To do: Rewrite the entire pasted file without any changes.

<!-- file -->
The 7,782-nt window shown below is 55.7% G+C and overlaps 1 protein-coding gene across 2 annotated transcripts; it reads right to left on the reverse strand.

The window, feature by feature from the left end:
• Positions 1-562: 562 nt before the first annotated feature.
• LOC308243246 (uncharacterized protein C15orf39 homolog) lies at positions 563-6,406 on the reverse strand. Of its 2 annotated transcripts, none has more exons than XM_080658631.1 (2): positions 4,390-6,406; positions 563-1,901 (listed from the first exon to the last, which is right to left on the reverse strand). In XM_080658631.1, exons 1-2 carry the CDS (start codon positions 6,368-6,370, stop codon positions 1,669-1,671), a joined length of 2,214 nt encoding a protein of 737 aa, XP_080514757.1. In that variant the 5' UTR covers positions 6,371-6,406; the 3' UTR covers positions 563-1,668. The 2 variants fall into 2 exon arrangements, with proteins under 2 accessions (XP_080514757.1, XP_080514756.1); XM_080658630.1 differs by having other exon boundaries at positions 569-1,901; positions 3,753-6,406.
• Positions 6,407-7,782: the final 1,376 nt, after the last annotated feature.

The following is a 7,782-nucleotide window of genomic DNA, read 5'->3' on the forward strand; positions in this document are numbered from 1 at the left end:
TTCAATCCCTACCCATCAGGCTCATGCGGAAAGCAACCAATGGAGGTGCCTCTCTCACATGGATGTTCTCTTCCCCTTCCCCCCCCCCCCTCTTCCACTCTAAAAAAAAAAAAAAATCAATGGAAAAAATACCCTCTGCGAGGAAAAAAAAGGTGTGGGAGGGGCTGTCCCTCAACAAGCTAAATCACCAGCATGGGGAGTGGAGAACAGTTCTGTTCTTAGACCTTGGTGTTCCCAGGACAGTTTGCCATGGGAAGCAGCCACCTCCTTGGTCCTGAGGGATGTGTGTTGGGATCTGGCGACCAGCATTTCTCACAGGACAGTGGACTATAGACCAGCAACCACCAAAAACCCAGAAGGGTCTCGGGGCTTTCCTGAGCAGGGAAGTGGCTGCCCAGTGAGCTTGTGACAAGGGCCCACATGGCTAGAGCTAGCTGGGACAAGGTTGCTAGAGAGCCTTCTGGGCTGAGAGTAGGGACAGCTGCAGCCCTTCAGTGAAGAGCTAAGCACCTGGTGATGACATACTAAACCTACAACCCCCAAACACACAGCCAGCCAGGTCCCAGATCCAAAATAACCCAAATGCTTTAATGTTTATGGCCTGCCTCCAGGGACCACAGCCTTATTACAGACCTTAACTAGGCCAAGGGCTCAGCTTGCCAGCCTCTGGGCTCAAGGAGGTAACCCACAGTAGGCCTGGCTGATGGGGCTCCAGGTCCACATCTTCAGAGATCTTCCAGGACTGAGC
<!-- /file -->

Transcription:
The 7,782-nt window shown below is 55.7% G+C and overlaps 1 protein-coding gene across 2 annotated transcripts; it reads right to left on the reverse strand.

The window, feature by feature from the left end:
• Positions 1-562: 562 nt before the first annotated feature.
• LOC308243246 (uncharacterized protein C15orf39 homolog) lies at positions 563-6,406 on the reverse strand. Of its 2 annotated transcripts, none has more exons than XM_080658631.1 (2): positions 4,390-6,406; positions 563-1,901 (listed from the first exon to the last, which is right to left on the reverse strand). In XM_080658631.1, exons 1-2 carry the CDS (start codon positions 6,368-6,370, stop codon positions 1,669-1,671), a joined length of 2,214 nt encoding a protein of 737 aa, XP_080514757.1. In that variant the 5' UTR covers positions 6,371-6,406; the 3' UTR covers positions 563-1,668. The 2 variants fall into 2 exon arrangements, with proteins under 2 accessions (XP_080514757.1, XP_080514756.1); XM_080658630.1 differs by having other exon boundaries at positions 569-1,901; positions 3,753-6,406.
• Positions 6,407-7,782: the final 1,376 nt, after the last annotated feature.

The following is a 7,782-nucleotide window of genomic DNA, read 5'->3' on the forward strand; positions in this document are numbered from 1 at the left end:
TTCAATCCCTACCCATCAGGCTCATGCGGAAAGCAACCAATGGAGGTGCCTCTCTCACATGGATGTTCTCTTCCCCTTCCCCCCCCCCCCTCTTCCACTCTAAAAAAAAAAAAAAATCAATGGAAAAAATACCCTCTGCGAGGAAAAAAAAGGTGTGGGAGGGGCTGTCCCTCAACAAGCTAAATCACCAGCATGGGGAGTGGAGAACAGTTCTGTTCTTAGACCTTGGTGTTCCCAGGACAGTTTGCCATGGGAAGCAGCCACCTCCTTGGTCCTGAGGGATGTGTGTTGGGATCTGGCGACCAGCATTTCTCACAGGACAGTGGACTATAGACCAGCAACCACCAAAAACCCAGAAGGGTCTCGGGGCTTTCCTGAGCAGGGAAGTGGCTGCCCAGTGAGCTTGTGACAAGGGCCCACATGGCTAGAGCTAGCTGGGACAAGGTTGCTAGAGAGCCTTCTGGGCTGAGAGTAGGGACAGCTGCAGCCCTTCAGTGAAGAGCTAAGCACCTGGTGATGACATACTAAACCTACAACCCCCAAACACACAGCCAGCCAGGTCCCAGATCCAAAATAACCCAAATGCTTTAATGTTTATGGCCTGCCTCCAGGGACCACAGCCTTATTACAGACCTTAACTAGGCCAAGGGCTCAGCTTGCCAGCCTCTGGGCTCAAGGAGGTAACCCACAGTAGGCCTGGCTGATGGGGCTCCAGGTCCACATCTTCAGAGATCTTCCAGGACTGAGC